Background: Patients diagnosed with cervical cancer in the last 2 decades were mainly young females. Human papillomavirus (HPV) vaccination is the most radical way to prevent HPV infection and cervical cancer. However, most female college students in mainland China have not yet been vaccinated, and their relevant knowledge is limited. Theory-based education delivered via the internet is a potentially accessible and useful way to promote HPV vaccination among this population.
Objective: This 3-month follow-up study intended to identify the feasibility and efficacy of an information-motivation-behavioral skills (IMB) model–based online intervention for promoting awareness and willingness regarding HPV vaccination among female college students.
Methods: A 7-day online HPV education program for female college students in mainland China was developed using a cluster randomized trial design. Recruitment and questionnaire surveys were performed online without face-to-face contact. SPSS 23.0 was used for statistical analysis. The chi-square test and t test were used to compare differences in qualitative and continuous variables between intervention and control groups. The generalized estimating equation was used to test the effectiveness of the intervention with a consideration of the time factor.
Results: Among 3867 participants, 102 had been vaccinated against HPV before the study (vaccination rate of 2.6%). A total of 3484 participants were followed up after the baseline survey, with no statistical difference in the loss rate between the intervention and control groups during the intervention and follow-up periods. At different follow-up time points, HPV-related knowledge, and the motivation, behavioral skills, and willingness regarding HPV vaccination were higher in the intervention group than in the control group. HPV-related knowledge was statistically different between the 2 groups, while the motivation, behavioral skills, and willingness regarding HPV vaccination only showed statistical differences right after the intervention, reaching a peak right after the intervention and then gradually reducing over time. Furthermore, there was no statistical difference in the HPV vaccination rate between the 2 groups.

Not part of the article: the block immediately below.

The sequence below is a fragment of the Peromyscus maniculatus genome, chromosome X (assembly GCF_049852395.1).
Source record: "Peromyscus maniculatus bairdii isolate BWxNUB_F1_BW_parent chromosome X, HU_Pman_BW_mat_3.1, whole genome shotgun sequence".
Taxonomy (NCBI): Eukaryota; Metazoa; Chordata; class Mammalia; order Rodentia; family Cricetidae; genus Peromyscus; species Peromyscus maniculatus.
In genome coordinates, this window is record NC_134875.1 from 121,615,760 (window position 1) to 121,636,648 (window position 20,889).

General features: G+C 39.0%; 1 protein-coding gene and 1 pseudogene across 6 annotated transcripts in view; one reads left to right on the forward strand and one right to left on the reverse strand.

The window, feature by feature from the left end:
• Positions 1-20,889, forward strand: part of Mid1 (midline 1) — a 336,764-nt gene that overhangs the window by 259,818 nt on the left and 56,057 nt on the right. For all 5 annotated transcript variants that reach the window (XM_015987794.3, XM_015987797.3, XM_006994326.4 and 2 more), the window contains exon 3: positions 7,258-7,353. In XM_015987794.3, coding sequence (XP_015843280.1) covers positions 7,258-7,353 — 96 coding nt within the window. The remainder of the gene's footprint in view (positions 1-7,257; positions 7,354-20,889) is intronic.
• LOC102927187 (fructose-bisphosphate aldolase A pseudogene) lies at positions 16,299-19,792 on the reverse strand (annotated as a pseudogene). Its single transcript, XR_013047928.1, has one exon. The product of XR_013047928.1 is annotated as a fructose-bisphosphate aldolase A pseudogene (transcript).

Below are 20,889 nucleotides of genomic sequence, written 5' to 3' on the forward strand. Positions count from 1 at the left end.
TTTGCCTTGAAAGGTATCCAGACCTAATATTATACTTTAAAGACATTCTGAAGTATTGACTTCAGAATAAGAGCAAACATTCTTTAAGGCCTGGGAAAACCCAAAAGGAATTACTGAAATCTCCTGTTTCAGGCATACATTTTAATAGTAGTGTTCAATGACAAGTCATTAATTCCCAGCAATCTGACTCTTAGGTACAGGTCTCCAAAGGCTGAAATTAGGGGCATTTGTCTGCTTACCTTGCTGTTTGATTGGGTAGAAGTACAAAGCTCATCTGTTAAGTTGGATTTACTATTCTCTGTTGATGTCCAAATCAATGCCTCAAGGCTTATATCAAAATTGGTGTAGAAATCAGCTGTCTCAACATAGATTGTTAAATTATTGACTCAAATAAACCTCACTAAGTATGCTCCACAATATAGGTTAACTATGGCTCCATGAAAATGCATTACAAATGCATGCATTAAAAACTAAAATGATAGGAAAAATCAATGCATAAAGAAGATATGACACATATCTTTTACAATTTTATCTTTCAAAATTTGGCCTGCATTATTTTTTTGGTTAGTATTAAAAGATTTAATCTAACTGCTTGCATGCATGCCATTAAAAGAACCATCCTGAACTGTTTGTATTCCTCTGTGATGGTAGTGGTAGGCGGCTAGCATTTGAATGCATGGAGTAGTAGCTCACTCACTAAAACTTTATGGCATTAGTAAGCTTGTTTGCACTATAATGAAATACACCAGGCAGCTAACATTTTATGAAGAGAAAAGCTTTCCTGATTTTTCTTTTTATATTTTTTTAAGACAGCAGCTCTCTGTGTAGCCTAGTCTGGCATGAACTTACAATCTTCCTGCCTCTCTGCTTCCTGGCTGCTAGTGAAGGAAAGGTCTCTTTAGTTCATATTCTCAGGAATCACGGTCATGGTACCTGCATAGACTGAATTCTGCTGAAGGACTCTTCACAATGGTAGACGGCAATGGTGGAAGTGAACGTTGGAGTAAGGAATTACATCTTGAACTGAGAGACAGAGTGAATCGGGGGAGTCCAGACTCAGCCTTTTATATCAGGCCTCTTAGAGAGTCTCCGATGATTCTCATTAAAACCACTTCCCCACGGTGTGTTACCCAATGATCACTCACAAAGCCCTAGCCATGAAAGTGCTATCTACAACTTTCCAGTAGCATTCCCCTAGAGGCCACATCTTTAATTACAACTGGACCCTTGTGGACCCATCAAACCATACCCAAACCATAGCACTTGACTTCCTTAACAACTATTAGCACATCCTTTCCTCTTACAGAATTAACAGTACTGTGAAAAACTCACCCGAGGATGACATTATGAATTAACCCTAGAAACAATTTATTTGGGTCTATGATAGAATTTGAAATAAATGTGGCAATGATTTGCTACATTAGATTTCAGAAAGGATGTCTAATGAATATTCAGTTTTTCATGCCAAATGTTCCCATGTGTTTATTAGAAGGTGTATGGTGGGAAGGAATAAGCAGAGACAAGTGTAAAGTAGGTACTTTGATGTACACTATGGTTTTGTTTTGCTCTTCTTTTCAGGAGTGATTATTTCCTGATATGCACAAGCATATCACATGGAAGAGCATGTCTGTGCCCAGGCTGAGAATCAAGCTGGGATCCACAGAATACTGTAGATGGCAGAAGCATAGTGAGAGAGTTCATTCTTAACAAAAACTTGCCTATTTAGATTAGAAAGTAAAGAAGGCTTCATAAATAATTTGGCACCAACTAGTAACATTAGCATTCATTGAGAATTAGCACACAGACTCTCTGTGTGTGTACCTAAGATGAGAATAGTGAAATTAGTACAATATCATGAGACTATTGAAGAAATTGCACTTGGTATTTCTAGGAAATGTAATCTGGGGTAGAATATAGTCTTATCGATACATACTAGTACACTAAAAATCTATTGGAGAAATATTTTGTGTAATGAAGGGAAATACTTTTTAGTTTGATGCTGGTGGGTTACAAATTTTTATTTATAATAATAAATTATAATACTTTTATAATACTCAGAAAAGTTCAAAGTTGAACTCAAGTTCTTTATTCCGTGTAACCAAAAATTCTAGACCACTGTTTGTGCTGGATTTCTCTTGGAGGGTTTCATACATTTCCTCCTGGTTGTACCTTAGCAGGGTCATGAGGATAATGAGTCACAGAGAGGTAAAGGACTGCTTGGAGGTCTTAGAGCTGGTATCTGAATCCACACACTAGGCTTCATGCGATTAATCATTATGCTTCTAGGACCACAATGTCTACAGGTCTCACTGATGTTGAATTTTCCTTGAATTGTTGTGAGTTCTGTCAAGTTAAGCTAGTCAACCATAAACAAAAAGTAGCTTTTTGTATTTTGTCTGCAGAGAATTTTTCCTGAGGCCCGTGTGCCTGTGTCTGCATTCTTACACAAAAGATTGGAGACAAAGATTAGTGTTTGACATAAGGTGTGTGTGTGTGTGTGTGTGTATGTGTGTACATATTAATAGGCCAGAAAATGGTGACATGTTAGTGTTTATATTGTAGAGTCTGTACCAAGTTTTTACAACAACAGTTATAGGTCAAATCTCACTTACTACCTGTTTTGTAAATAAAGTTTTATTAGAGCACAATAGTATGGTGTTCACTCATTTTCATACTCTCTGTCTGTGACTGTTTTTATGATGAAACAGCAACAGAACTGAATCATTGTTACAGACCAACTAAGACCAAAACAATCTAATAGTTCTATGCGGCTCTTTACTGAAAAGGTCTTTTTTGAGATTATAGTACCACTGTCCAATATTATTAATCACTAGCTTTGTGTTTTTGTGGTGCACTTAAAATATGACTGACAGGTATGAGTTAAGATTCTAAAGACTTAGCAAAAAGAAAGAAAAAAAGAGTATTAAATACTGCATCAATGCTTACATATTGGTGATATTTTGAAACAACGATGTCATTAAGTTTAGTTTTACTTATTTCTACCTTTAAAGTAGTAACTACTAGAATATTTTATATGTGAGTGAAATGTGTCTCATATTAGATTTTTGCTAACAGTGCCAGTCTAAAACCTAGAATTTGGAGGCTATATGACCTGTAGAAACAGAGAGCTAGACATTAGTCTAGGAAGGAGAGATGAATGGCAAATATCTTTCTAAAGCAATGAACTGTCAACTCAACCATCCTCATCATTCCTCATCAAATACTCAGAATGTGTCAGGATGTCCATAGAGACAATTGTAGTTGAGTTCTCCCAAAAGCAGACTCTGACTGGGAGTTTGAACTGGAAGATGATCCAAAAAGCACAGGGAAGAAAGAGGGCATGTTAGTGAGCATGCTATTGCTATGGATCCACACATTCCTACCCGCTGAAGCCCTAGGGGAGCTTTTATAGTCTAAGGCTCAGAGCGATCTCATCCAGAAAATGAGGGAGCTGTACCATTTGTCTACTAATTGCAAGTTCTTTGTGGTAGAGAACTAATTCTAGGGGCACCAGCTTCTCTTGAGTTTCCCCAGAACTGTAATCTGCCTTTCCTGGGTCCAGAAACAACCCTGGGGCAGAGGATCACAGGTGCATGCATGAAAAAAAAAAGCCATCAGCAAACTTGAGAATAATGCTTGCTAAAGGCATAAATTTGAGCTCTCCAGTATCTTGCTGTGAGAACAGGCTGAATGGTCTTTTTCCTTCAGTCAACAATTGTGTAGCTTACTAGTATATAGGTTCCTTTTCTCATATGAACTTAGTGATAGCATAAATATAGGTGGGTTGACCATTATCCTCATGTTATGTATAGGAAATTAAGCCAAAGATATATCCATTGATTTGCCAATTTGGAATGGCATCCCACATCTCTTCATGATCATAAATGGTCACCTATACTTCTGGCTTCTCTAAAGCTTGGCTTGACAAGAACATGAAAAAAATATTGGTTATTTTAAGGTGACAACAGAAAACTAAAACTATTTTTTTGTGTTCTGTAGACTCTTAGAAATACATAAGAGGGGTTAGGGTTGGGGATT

Conclusions: IMB model–based online education could be a promising way to increase the HPV vaccination rate and reduce the burden of HPV infection and cervical cancer among high-risk female college students in China.
Trial Registration: Chinese Clinical Trial Registry ChiCTR1900025476; http://www.chictr.org.cn/showprojen.aspx? proj=42672
International Registered Report Identifier (IRRID): RR2-DOI:10.1186/s12889-019-7903-x
Cervical cancer, a serious infectious disease mostly caused by high-risk human papillomavirus (HPV) types, is the fourth most common reason worldwide for tumor-related hospital admission in women [, ]. In 2018, in China, cervical cancer resulted in 48,000 deaths and 106,000 cases [ ]. Previous studies found that young women were at higher risk of HPV infection, and showed elevated HPV infection problems owing to their age and the sexually transmitted nature of the virus [ - ]. Female college students, most of whom were ready for sexual debut and had relatively low awareness of disease prevention, similarly demonstrated HPV infection problems right after starting college [ , ].
At the end of 2020, China initiated a program for cancer prevention jointly issued by 10 ministries, including the National Health Commission, and joined in the action of the “global strategy to accelerate the elimination of cervical cancer” advocated by the World Health Organization [- ]. Since the approval of preventive HPV vaccines in mainland China in 2016, the HPV vaccination rate has remained poor, highlighting the importance of understanding the reasons for vaccination refusal and the ways to promote HPV vaccination among young populations [ , ].
Improving the HPV vaccination rate and vaccination willingness is the most salient way to eliminate cervical cancer [, ]. Most published studies on the willingness to undergo HPV vaccination among Chinese college students were conducted before the availability of HPV vaccines in China [ - ]. Information about the actual rate of HPV vaccination and willingness to undergo HPV vaccination after the approval of HPV vaccines is scarce. Interventions guided by health behavioral theories were widely applied in previous studies [ - ]. A review conducted in 2018 identified 70 scientific articles providing supportive evidence that education guided by health behavioral theories was effective in promoting HPV vaccination [ ]. However, only a few interventions on the perceptions of HPV vaccination have been published in China, and they involved limited sample sizes and did not involve health behavioral theories [ - ].